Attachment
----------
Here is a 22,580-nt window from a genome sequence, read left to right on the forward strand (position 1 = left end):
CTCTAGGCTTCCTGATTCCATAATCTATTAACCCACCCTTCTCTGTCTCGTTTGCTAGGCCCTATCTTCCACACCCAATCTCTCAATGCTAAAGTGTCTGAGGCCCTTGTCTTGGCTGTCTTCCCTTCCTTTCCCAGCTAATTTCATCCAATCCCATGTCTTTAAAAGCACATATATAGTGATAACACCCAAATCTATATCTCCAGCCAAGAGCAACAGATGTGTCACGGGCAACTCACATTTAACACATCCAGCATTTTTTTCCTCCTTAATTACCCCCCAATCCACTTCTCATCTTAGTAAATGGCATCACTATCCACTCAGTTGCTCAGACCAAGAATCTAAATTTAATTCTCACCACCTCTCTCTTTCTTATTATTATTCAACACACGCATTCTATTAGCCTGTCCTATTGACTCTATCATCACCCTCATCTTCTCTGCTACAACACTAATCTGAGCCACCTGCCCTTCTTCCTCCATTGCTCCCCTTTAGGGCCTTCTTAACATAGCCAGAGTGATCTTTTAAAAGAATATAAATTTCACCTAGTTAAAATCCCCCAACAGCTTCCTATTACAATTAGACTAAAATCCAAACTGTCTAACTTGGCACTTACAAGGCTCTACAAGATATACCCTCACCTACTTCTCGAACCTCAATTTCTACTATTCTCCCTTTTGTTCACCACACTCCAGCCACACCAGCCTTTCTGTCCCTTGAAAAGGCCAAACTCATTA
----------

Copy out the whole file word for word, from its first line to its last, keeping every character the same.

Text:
Here is a 22,580-nt window from a genome sequence, read left to right on the forward strand (position 1 = left end):
CTCTAGGCTTCCTGATTCCATAATCTATTAACCCACCCTTCTCTGTCTCGTTTGCTAGGCCCTATCTTCCACACCCAATCTCTCAATGCTAAAGTGTCTGAGGCCCTTGTCTTGGCTGTCTTCCCTTCCTTTCCCAGCTAATTTCATCCAATCCCATGTCTTTAAAAGCACATATATAGTGATAACACCCAAATCTATATCTCCAGCCAAGAGCAACAGATGTGTCACGGGCAACTCACATTTAACACATCCAGCATTTTTTTCCTCCTTAATTACCCCCCAATCCACTTCTCATCTTAGTAAATGGCATCACTATCCACTCAGTTGCTCAGACCAAGAATCTAAATTTAATTCTCACCACCTCTCTCTTTCTTATTATTATTCAACACACGCATTCTATTAGCCTGTCCTATTGACTCTATCATCACCCTCATCTTCTCTGCTACAACACTAATCTGAGCCACCTGCCCTTCTTCCTCCATTGCTCCCCTTTAGGGCCTTCTTAACATAGCCAGAGTGATCTTTTAAAAGAATATAAATTTCACCTAGTTAAAATCCCCCAACAGCTTCCTATTACAATTAGACTAAAATCCAAACTGTCTAACTTGGCACTTACAAGGCTCTACAAGATATACCCTCACCTACTTCTCGAACCTCAATTTCTACTATTCTCCCTTTTGTTCACCACACTCCAGCCACACCAGCCTTTCTGTCCCTTGAAAAGGCCAAACTCATTA